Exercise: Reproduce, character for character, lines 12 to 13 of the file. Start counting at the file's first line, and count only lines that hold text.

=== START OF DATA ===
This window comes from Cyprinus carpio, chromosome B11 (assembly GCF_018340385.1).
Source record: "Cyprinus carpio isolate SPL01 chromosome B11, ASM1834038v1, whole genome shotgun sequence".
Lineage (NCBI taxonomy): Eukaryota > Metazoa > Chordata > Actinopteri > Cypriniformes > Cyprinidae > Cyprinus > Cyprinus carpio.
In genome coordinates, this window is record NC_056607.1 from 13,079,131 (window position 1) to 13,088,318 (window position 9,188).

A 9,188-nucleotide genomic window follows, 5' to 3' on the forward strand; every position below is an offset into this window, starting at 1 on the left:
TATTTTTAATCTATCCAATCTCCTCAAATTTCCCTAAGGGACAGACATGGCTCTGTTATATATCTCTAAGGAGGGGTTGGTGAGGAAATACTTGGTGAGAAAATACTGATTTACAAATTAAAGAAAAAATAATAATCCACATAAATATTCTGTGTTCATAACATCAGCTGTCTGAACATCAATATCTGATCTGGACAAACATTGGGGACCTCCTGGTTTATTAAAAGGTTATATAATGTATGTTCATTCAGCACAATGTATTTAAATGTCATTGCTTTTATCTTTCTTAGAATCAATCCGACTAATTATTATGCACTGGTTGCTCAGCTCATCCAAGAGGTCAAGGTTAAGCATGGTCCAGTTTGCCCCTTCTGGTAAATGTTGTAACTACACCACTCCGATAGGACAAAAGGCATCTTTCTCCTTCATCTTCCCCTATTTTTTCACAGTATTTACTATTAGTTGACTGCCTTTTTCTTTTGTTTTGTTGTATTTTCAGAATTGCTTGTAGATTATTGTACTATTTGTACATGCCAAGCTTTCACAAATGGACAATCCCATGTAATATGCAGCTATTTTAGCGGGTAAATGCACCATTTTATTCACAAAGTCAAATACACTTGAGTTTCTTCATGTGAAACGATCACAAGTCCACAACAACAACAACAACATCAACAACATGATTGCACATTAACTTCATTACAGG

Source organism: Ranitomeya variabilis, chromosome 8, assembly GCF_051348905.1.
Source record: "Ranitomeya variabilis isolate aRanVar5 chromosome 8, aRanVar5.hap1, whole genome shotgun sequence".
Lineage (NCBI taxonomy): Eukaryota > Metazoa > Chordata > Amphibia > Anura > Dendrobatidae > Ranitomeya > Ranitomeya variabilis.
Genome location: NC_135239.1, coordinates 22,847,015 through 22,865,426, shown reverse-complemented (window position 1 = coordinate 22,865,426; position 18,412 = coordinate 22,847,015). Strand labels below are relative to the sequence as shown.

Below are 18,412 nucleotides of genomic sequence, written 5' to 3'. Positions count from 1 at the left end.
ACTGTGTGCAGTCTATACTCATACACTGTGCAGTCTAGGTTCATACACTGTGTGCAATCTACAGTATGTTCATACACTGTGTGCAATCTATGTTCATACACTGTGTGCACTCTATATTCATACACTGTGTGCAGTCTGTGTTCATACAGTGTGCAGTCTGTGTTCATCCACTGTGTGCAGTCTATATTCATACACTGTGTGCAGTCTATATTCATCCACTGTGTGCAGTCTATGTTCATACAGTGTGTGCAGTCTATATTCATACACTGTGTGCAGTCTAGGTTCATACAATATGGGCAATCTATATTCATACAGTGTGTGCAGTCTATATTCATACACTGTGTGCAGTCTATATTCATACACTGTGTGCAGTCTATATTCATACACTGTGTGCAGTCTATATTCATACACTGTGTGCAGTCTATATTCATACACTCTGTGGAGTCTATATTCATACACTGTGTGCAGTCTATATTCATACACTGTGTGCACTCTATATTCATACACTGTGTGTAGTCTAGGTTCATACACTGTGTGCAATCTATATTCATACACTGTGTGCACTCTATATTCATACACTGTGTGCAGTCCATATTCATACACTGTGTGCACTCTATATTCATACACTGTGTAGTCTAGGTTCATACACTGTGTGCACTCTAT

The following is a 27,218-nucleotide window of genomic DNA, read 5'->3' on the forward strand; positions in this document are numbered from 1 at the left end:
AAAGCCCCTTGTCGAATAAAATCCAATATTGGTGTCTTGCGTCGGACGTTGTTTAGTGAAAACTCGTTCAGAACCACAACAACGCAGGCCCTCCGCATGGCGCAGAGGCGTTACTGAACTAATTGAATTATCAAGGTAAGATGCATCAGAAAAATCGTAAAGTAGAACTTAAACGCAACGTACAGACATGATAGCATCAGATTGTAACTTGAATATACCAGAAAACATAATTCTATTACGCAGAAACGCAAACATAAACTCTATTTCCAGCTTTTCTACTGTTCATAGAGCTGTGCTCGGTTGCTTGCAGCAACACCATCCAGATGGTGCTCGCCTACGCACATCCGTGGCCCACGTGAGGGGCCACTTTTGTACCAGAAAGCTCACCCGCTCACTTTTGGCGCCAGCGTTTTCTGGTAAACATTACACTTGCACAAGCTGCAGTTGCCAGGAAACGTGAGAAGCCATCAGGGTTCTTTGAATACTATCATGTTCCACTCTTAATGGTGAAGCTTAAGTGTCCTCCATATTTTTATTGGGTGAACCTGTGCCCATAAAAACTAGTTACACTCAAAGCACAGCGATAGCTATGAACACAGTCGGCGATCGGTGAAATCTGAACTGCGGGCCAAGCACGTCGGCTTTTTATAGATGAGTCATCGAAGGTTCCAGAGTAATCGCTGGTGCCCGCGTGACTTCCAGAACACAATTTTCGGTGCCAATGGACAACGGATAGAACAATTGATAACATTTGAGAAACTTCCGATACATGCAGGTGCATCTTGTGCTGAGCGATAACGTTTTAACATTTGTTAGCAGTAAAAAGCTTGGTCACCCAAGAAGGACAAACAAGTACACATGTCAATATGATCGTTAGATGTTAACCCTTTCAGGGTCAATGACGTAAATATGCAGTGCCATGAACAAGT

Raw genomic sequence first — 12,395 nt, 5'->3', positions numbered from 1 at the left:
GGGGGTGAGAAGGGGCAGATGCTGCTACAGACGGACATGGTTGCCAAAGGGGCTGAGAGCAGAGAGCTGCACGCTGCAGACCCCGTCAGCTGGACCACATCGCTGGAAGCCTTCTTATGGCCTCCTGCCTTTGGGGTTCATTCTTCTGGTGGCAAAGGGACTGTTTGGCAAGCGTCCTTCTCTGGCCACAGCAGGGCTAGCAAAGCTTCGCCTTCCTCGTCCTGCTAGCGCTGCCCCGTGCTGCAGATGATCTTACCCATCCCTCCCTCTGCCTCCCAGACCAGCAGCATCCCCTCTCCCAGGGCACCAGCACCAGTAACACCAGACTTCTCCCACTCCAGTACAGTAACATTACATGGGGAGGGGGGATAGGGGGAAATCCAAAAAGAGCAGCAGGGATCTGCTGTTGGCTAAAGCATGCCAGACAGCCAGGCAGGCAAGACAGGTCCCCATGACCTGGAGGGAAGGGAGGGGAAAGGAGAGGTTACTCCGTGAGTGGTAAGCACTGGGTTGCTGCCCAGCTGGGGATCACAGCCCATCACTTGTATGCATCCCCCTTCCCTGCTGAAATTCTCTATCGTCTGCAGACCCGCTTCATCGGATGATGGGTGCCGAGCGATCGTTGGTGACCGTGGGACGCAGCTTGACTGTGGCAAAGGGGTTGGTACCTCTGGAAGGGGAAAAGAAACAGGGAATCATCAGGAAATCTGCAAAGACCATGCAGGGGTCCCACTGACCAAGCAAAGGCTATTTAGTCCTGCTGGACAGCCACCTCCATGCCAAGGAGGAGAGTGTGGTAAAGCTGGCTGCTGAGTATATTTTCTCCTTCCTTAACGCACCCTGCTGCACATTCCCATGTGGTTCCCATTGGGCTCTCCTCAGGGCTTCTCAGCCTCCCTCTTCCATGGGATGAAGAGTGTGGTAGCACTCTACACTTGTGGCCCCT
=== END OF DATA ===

ACTGTGTGCAGTCTATACTCATACACTGTGCAGTCTAGGTTCATACACTGTGTGCAATCTACAGTATGTTCATACACTGTGTGCAATCTATGTTCATACACTGTGTGCACTCTATATTCATACACTGTGTGCAGTCTGTGTTCATACAGTGTGCAGTCTGTGTTCATCCACTGTGTGCAGTCTATATTCATACACTGTGTGCAGTCTATATTCATCCACTGTGTGCAGTCTATGTTCATACAGTGTGTGCAGTCTATATTCATACACTGTGTGCAGTCTAGGTTCATACAATATGGGCAATCTATATTCATACAGTGTGTGCAGTCTATATTCATACACTGTGTGCAGTCTATATTCATACACTGTGTGCAGTCTATATTCATACACTGTGTGCAGTCTATATTCATACACTGTGTGCAGTCTATATTCATACACTCTGTGGAGTCTATATTCATACACTGTGTGCAGTCTATATTCATACACTGTGTGCACTCTATATTCATACACTGTGTGTAGTCTAGGTTCATACACTGTGTGCAATCTATATTCATACACTGTGTGCACTCTATATTCATACACTGTGTGCAGTCCATATTCATACACTGTGTGCACTCTATATTCATACACTGTGTAGTCTAGGTTCATACACTGTGTGCACTCTAT

The following is a 27,218-nucleotide window of genomic DNA, read 5'->3' on the forward strand; positions in this document are numbered from 1 at the left end: